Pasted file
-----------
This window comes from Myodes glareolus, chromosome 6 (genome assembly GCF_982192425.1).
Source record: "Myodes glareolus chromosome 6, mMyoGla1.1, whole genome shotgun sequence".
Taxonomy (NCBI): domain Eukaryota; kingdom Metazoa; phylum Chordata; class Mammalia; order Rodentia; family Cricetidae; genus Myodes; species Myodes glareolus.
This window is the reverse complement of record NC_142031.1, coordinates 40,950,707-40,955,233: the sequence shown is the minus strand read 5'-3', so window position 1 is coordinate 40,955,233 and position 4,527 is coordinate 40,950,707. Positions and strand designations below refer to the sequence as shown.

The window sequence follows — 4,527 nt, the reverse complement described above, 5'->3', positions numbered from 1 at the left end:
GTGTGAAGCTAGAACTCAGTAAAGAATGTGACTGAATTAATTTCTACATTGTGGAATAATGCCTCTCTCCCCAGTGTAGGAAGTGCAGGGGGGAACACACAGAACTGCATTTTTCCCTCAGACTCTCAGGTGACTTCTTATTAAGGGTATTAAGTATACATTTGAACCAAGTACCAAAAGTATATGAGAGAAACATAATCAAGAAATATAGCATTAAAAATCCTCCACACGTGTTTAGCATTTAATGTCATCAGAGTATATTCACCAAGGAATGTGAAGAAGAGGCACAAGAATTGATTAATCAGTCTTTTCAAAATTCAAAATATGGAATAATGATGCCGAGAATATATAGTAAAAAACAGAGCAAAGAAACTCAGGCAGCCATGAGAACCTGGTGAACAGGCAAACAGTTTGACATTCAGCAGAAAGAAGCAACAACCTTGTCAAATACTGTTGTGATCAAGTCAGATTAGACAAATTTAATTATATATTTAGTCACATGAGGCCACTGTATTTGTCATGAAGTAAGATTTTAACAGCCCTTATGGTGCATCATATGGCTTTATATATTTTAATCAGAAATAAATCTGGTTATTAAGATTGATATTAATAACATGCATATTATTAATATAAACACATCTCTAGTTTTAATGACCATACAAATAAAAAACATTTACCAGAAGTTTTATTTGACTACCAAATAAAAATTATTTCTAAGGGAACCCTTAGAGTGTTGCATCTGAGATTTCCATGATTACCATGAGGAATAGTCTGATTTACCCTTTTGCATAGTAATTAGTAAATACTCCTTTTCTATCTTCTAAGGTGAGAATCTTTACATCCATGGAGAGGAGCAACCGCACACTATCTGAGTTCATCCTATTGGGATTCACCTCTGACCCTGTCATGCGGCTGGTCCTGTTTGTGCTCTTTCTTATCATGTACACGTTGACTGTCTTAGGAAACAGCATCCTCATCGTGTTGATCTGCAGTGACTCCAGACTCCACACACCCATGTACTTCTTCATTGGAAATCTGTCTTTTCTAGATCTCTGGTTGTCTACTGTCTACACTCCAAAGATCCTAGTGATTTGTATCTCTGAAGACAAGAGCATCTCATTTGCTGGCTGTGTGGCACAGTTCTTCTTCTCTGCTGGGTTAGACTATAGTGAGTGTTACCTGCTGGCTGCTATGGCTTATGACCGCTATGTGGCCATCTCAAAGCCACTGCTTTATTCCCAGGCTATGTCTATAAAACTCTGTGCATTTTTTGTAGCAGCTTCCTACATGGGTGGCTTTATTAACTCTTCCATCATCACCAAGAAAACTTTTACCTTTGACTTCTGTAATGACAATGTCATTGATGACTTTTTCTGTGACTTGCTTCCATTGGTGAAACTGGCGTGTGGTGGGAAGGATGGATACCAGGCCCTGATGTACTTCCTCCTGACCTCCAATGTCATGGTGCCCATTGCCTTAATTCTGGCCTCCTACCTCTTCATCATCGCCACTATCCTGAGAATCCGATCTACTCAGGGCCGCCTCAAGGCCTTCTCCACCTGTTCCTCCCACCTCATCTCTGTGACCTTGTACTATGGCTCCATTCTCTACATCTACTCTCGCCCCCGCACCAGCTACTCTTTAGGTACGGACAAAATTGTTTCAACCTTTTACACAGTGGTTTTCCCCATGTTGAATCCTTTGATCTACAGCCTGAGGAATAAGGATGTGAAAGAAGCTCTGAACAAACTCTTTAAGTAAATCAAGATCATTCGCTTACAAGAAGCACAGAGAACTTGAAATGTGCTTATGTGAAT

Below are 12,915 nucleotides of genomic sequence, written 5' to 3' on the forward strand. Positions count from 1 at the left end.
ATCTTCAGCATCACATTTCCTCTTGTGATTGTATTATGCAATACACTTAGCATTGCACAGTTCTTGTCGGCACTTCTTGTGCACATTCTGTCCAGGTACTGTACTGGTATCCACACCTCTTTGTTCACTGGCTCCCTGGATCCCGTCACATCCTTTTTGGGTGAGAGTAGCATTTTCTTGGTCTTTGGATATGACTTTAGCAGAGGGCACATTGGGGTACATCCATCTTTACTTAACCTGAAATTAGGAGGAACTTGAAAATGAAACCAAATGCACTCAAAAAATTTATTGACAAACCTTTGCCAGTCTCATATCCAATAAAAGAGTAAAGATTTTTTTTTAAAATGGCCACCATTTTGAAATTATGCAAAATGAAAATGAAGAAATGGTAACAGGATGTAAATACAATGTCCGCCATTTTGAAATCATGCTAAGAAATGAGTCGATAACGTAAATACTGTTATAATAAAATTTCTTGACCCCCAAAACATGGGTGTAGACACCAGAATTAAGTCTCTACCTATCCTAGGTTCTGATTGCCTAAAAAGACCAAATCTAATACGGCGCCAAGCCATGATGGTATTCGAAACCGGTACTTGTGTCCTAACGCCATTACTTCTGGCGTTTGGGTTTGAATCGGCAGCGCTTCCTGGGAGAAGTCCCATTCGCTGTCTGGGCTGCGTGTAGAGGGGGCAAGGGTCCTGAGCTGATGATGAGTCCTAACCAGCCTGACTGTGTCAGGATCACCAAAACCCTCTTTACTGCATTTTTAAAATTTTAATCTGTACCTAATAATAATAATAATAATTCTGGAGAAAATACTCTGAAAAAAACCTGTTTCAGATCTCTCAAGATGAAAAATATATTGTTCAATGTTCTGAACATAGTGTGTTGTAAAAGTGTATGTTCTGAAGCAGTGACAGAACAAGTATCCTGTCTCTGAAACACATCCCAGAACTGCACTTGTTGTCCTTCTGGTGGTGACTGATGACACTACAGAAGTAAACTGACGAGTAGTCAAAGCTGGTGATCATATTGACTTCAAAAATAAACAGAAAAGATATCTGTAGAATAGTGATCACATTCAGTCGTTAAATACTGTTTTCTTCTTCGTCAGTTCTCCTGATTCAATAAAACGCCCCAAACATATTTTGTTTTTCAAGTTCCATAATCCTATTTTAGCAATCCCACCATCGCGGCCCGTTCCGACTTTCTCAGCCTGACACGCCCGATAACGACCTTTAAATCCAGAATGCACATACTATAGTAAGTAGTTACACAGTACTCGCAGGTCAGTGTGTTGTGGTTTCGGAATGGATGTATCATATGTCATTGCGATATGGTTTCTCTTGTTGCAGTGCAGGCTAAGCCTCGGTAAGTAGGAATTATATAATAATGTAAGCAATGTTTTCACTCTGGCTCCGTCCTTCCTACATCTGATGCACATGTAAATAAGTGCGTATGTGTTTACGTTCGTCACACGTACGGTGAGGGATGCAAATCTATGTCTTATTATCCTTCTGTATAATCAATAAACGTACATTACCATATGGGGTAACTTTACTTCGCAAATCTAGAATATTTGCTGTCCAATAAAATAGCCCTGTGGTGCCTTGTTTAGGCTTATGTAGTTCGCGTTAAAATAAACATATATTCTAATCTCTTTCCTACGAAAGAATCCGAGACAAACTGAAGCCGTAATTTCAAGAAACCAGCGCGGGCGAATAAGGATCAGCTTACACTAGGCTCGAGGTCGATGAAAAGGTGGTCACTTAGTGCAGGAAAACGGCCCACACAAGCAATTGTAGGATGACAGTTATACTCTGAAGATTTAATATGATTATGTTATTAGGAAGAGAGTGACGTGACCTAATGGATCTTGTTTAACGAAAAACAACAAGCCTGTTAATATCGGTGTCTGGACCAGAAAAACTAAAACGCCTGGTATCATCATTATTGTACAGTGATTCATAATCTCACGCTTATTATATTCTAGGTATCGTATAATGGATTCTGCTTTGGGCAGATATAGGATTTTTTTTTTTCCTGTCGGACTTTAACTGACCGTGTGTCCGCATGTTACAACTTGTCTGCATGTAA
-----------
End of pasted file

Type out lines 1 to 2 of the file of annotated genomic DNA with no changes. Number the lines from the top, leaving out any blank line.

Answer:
This window comes from Myodes glareolus, chromosome 6 (genome assembly GCF_982192425.1).
Source record: "Myodes glareolus chromosome 6, mMyoGla1.1, whole genome shotgun sequence".